Data Ethics Club: UK National AI Strategy: Pillar 3 - Governing AI Effectively#

What’s this?

This is summary of Wednesday 3rd November’s Data Ethics Club discussion, where we spoke about the document UK National AI Strategy: Pillar 3 - Governing AI Effectively.

The summary was written by Huw Day, who tried to synthesise everyone’s contributions to this document and the discussion. “We” = “someone at Data Ethics Club”. Nina Di Cara and Natalie Thurlby helped with a final edit.


This discussion centred around the UK National AI Strategy: Pillar 3 - Governing AI Effectively. As the piece notes, the main goals outlined in this pillar are:

“Ensuring that national governance of AI technologies encourages innovation, investment, protects the public and safeguards our fundamental values, while working with global partners to promote the responsible development of AI internationally.”

We discussed the merits and shortfalls of the various goals as well as the potential conflicts between them, in particular considering how to balance encouraging innovation whilst maintaining a strong ethical framework (which some would argue, we currently do not have in the AI sector).

Which proposals were you most pleased to see from the report? Are there any that you do not think will be welcomed?#

Our discussion bought us to current ethical standards for AI and how they might have to change. They may no longer be valid. A lot of effort needs to be put into innovating our ethics, as we innovate our technology. Perhaps the biggest issue of ethics in science today is that the scientific innovation is innevitably done before the ethical guidelines are introduced (and often before those guidelines are even considered). We have to constantly innovate and question our ethical frameworks to ensure we have best practices which adhere to our values. That said, we thought the report did a good job of raising issues of fairness, accountability, and bias in AI systems.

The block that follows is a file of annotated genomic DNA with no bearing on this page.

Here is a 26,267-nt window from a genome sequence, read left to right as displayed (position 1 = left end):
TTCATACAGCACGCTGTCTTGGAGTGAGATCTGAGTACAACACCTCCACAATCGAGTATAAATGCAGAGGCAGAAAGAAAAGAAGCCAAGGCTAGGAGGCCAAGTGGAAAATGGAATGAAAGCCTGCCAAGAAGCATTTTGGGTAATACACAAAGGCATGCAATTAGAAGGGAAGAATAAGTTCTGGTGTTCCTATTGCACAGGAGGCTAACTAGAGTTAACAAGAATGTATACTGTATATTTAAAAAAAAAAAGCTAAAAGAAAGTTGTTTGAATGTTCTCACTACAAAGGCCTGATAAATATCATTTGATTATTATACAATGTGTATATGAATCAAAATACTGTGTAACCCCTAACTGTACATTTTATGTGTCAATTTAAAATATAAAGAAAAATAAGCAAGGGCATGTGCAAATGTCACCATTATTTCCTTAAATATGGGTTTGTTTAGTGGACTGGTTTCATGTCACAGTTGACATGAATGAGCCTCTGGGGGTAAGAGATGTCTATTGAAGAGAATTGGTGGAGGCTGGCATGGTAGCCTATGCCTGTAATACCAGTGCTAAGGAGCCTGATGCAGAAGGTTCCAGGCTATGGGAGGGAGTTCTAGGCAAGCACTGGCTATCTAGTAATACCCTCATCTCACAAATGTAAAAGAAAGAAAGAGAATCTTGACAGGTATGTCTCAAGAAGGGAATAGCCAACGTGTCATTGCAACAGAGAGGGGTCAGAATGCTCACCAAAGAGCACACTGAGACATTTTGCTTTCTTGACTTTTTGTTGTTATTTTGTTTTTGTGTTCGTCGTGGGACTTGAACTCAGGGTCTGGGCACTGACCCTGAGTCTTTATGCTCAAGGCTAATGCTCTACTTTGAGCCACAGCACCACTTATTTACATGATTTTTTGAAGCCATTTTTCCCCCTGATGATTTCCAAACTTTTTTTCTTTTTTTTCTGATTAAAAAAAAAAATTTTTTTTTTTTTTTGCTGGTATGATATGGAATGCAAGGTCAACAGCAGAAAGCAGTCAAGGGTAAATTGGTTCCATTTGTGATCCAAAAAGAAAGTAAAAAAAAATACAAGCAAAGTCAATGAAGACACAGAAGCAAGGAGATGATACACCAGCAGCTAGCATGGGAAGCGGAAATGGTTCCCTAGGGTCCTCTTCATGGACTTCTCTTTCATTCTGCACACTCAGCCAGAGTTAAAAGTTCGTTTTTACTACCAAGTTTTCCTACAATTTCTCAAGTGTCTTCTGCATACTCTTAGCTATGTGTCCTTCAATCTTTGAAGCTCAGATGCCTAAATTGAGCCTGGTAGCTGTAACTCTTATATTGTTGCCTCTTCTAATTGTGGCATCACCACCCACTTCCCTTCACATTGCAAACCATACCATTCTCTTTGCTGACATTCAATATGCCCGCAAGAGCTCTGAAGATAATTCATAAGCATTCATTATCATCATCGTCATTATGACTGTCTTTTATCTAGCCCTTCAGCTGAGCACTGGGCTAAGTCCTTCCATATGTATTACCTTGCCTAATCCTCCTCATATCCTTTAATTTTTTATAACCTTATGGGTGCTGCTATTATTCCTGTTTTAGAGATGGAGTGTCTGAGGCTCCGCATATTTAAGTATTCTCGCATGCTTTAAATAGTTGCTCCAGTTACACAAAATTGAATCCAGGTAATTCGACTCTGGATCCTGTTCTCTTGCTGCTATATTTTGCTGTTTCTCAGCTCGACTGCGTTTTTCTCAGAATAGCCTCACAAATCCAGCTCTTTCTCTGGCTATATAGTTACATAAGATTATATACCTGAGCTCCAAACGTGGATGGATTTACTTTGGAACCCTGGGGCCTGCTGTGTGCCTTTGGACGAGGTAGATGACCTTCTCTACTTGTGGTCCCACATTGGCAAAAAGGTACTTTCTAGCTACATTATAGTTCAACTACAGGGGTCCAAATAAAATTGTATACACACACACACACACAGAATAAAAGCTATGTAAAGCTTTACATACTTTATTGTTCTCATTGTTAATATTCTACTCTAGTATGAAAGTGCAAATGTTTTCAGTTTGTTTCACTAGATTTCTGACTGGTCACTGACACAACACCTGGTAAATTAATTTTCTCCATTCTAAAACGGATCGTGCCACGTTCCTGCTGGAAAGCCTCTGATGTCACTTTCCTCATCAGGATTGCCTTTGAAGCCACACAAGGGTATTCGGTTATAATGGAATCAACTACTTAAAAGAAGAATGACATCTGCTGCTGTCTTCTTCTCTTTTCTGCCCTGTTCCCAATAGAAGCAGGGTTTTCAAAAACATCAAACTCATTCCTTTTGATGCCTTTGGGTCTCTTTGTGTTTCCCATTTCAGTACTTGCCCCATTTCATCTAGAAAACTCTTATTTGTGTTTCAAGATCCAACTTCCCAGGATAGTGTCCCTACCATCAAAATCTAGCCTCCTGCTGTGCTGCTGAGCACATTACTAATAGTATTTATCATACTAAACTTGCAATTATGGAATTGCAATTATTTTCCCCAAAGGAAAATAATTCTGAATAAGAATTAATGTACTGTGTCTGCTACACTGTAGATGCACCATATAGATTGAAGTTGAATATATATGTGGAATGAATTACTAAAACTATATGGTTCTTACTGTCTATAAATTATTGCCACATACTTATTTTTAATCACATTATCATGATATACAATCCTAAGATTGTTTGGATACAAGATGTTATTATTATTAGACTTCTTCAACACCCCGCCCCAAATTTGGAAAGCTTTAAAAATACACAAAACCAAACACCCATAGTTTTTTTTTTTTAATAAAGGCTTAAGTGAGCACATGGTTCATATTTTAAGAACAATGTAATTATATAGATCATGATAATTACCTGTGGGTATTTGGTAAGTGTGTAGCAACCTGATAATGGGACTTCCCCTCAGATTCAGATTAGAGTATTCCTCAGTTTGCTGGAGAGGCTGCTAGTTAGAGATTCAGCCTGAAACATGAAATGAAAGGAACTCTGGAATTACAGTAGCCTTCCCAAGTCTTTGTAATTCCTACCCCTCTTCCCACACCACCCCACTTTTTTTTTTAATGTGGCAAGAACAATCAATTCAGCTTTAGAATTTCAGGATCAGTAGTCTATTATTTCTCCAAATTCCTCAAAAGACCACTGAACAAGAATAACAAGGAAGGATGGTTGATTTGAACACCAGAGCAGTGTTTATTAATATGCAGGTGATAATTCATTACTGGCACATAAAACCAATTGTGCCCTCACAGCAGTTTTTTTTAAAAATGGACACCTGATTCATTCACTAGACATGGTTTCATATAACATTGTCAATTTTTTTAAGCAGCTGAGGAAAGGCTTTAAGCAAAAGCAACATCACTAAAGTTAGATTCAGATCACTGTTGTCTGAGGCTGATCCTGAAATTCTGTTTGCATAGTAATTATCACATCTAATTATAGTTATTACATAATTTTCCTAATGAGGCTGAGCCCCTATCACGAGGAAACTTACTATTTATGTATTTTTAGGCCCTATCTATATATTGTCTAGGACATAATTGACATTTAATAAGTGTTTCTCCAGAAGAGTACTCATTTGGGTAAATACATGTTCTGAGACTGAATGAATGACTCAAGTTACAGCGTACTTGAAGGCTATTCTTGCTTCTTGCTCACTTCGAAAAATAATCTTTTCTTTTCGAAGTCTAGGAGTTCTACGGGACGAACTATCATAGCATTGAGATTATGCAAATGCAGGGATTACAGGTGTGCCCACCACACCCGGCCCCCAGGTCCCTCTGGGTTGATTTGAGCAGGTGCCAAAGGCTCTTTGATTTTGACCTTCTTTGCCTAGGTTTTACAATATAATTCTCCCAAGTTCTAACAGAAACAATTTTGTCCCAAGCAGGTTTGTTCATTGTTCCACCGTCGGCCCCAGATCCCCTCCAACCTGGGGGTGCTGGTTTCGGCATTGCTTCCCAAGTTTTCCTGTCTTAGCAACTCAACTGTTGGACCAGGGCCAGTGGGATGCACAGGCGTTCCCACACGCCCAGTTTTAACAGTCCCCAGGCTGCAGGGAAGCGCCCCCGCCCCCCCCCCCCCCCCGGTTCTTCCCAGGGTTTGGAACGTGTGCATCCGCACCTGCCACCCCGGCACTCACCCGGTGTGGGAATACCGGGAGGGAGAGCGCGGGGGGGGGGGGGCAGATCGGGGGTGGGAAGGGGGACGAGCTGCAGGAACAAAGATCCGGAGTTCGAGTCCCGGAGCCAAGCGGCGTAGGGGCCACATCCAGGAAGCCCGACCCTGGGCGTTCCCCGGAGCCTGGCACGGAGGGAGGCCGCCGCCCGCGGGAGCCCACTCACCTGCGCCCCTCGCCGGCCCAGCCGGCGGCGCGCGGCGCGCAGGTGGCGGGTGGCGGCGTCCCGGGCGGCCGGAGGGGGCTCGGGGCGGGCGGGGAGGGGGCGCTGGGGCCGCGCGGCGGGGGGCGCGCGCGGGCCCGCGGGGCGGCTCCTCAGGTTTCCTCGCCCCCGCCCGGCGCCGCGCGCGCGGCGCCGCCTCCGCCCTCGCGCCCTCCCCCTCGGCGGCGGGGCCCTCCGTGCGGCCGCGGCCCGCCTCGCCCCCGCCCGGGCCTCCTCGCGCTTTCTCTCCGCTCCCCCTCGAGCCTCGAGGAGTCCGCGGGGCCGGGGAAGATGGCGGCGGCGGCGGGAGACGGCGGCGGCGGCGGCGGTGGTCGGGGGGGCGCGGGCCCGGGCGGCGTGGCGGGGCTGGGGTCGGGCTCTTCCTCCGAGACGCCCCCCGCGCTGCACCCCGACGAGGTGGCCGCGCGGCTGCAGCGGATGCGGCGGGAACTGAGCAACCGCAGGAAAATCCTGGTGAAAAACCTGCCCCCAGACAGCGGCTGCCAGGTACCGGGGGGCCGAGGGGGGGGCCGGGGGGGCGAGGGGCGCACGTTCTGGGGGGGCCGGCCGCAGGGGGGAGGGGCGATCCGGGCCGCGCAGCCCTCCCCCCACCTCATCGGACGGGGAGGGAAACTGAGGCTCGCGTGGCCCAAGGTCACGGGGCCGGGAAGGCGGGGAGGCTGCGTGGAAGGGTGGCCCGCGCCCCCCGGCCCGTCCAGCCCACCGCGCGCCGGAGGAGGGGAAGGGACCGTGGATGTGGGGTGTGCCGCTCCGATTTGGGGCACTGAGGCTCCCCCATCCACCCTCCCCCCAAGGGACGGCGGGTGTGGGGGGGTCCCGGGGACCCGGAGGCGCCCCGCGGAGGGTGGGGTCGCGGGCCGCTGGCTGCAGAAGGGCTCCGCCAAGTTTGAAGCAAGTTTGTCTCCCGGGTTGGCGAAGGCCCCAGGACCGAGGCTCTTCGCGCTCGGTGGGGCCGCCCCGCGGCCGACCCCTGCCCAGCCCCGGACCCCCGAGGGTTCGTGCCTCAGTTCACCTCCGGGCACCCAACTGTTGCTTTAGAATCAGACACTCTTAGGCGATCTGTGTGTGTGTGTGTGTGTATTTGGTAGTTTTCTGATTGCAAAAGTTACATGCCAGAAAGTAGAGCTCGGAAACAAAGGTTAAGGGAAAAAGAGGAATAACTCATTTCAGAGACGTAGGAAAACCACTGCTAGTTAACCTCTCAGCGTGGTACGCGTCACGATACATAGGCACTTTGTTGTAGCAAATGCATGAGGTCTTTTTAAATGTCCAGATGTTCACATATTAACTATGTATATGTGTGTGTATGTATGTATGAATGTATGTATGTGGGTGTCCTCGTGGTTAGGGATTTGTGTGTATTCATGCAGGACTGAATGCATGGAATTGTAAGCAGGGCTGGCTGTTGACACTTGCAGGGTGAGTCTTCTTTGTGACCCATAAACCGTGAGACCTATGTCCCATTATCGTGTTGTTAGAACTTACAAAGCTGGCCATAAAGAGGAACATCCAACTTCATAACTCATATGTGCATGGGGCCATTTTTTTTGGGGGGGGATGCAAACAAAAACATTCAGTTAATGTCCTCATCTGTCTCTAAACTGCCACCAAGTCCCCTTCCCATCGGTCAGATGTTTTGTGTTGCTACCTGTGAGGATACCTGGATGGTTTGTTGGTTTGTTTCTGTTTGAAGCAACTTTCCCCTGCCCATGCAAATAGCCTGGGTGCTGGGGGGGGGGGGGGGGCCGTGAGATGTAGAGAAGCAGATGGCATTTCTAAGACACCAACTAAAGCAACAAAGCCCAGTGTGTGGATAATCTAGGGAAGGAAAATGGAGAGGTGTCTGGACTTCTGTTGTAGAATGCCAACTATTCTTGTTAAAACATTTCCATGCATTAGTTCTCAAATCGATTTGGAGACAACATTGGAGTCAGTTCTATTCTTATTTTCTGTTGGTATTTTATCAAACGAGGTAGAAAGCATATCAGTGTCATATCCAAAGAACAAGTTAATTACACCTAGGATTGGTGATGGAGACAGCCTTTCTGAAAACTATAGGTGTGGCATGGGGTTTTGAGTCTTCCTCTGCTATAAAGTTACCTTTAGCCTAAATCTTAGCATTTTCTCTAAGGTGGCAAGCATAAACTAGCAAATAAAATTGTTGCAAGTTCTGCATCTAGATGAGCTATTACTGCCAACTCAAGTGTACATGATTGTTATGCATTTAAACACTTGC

We thought it was good that the authors acknowledged that they cannot regulate AI in the same way as past regulatory frameworks. It is not viable to just put blanket legislation in the same way. We face a nuanced problem which requires nuanced solutions. A sector-specific approach seems very reasonable.

Discussing what a suitable regulatory body would look like led to us considering the dichotomy between accountability and efficiency. In terms of ethics, it would be ideal to have committees with a wide variety of viewpoints; although we discussed how having too many viewpoints can sometimes lead to stalemate situations and so may impede efficiency. There is also the issue that too much bureaucracy inevitably slows down the government massively and this can get in the way of innovation.

Perhaps a workaround is open source committees managed by trusted communities who can respond faster, but the UK government (and indeed, most governments) would likely be reluctant to give up their governing responsibilities to such an extent.

Another solution we discussed was the ombudsman approach to regulation - a figure is given wide authority in regulatory decision-making, essentially asked to exercise judgement within a broad set of parameters. Typically they are drawn from industry, or at least have some deep understanding of the industry, so that their judgements can be well-founded. The concept originated in Sweden in 1809, with ombudsman coming from the Swedish for “legal representative”.

It has been adopted it in some UK markets (“ombudsman” often used synonymously with “Parliamentary Commissioner for Administration”) but not always successfully. When you have an industry that is moving so quickly it is difficult (if not impossible) to have a regulatory system that can cope if you try to write down lots of rules. An ombudsman approach allows for greater speed of reaction and flexibility.